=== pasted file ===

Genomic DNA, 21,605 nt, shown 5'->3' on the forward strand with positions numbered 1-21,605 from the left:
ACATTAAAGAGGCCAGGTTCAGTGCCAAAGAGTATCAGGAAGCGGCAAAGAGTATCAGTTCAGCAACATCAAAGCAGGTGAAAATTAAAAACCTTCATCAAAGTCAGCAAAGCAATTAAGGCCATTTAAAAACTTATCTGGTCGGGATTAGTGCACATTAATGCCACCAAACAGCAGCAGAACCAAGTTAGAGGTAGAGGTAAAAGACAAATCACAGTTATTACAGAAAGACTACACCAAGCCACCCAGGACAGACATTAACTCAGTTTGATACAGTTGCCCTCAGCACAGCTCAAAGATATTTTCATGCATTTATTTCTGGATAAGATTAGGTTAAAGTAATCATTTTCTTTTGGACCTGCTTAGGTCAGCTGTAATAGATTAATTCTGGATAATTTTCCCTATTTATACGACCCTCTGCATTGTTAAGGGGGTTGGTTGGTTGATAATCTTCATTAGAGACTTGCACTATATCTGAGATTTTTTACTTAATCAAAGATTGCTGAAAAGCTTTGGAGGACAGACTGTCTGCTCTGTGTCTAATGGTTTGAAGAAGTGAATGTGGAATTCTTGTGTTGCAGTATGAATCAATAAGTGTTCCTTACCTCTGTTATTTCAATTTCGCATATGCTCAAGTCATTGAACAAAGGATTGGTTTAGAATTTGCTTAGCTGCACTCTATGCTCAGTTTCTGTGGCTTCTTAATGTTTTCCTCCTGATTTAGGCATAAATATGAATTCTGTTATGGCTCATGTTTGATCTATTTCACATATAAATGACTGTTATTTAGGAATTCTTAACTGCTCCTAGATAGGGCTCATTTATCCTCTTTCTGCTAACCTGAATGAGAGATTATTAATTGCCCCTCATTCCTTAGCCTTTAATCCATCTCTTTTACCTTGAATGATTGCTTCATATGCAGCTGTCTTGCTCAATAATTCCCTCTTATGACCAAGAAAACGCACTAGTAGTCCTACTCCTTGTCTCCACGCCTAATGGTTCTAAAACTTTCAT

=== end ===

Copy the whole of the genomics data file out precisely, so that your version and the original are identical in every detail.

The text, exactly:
Genomic DNA, 21,605 nt, shown 5'->3' on the forward strand with positions numbered 1-21,605 from the left:
ACATTAAAGAGGCCAGGTTCAGTGCCAAAGAGTATCAGGAAGCGGCAAAGAGTATCAGTTCAGCAACATCAAAGCAGGTGAAAATTAAAAACCTTCATCAAAGTCAGCAAAGCAATTAAGGCCATTTAAAAACTTATCTGGTCGGGATTAGTGCACATTAATGCCACCAAACAGCAGCAGAACCAAGTTAGAGGTAGAGGTAAAAGACAAATCACAGTTATTACAGAAAGACTACACCAAGCCACCCAGGACAGACATTAACTCAGTTTGATACAGTTGCCCTCAGCACAGCTCAAAGATATTTTCATGCATTTATTTCTGGATAAGATTAGGTTAAAGTAATCATTTTCTTTTGGACCTGCTTAGGTCAGCTGTAATAGATTAATTCTGGATAATTTTCCCTATTTATACGACCCTCTGCATTGTTAAGGGGGTTGGTTGGTTGATAATCTTCATTAGAGACTTGCACTATATCTGAGATTTTTTACTTAATCAAAGATTGCTGAAAAGCTTTGGAGGACAGACTGTCTGCTCTGTGTCTAATGGTTTGAAGAAGTGAATGTGGAATTCTTGTGTTGCAGTATGAATCAATAAGTGTTCCTTACCTCTGTTATTTCAATTTCGCATATGCTCAAGTCATTGAACAAAGGATTGGTTTAGAATTTGCTTAGCTGCACTCTATGCTCAGTTTCTGTGGCTTCTTAATGTTTTCCTCCTGATTTAGGCATAAATATGAATTCTGTTATGGCTCATGTTTGATCTATTTCACATATAAATGACTGTTATTTAGGAATTCTTAACTGCTCCTAGATAGGGCTCATTTATCCTCTTTCTGCTAACCTGAATGAGAGATTATTAATTGCCCCTCATTCCTTAGCCTTTAATCCATCTCTTTTACCTTGAATGATTGCTTCATATGCAGCTGTCTTGCTCAATAATTCCCTCTTATGACCAAGAAAACGCACTAGTAGTCCTACTCCTTGTCTCCACGCCTAATGGTTCTAAAACTTTCAT